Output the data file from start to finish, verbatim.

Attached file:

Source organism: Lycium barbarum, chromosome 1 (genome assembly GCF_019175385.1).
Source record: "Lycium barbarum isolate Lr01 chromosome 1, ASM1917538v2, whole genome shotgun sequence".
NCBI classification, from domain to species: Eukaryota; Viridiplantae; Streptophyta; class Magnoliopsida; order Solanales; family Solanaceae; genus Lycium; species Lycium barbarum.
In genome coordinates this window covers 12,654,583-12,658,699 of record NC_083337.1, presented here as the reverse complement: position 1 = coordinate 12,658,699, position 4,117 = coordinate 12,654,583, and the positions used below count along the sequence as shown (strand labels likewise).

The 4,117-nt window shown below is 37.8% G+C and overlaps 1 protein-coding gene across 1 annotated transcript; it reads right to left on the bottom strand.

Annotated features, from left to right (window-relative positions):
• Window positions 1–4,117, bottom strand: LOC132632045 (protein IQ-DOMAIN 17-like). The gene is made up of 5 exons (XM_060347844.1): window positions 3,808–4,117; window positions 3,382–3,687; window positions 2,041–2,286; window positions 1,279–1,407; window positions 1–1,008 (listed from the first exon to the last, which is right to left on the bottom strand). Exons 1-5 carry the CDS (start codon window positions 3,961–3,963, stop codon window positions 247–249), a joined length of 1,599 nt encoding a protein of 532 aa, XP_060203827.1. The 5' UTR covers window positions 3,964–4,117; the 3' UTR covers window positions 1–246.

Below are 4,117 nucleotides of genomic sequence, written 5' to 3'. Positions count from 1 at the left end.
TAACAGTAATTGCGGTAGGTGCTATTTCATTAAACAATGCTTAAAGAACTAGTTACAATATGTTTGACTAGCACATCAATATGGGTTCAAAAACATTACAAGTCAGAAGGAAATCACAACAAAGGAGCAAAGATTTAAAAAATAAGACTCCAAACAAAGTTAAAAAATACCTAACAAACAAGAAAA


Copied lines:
Source organism: Lycium barbarum, chromosome 1 (genome assembly GCF_019175385.1).
Source record: "Lycium barbarum isolate Lr01 chromosome 1, ASM1917538v2, whole genome shotgun sequence".
NCBI classification, from domain to species: Eukaryota; Viridiplantae; Streptophyta; class Magnoliopsida; order Solanales; family Solanaceae; genus Lycium; species Lycium barbarum.
In genome coordinates this window covers 12,654,583-12,658,699 of record NC_083337.1, presented here as the reverse complement: position 1 = coordinate 12,658,699, position 4,117 = coordinate 12,654,583, and the positions used below count along the sequence as shown (strand labels likewise).

The 4,117-nt window shown below is 37.8% G+C and overlaps 1 protein-coding gene across 1 annotated transcript; it reads right to left on the bottom strand.

Annotated features, from left to right (window-relative positions):
• Window positions 1–4,117, bottom strand: LOC132632045 (protein IQ-DOMAIN 17-like). The gene is made up of 5 exons (XM_060347844.1): window positions 3,808–4,117; window positions 3,382–3,687; window positions 2,041–2,286; window positions 1,279–1,407; window positions 1–1,008 (listed from the first exon to the last, which is right to left on the bottom strand). Exons 1-5 carry the CDS (start codon window positions 3,961–3,963, stop codon window positions 247–249), a joined length of 1,599 nt encoding a protein of 532 aa, XP_060203827.1. The 5' UTR covers window positions 3,964–4,117; the 3' UTR covers window positions 1–246.

Below are 4,117 nucleotides of genomic sequence, written 5' to 3'. Positions count from 1 at the left end.
TAACAGTAATTGCGGTAGGTGCTATTTCATTAAACAATGCTTAAAGAACTAGTTACAATATGTTTGACTAGCACATCAATATGGGTTCAAAAACATTACAAGTCAGAAGGAAATCACAACAAAGGAGCAAAGATTTAAAAAATAAGACTCCAAACAAAGTTAAAAAATACCTAACAAACAAGAAAA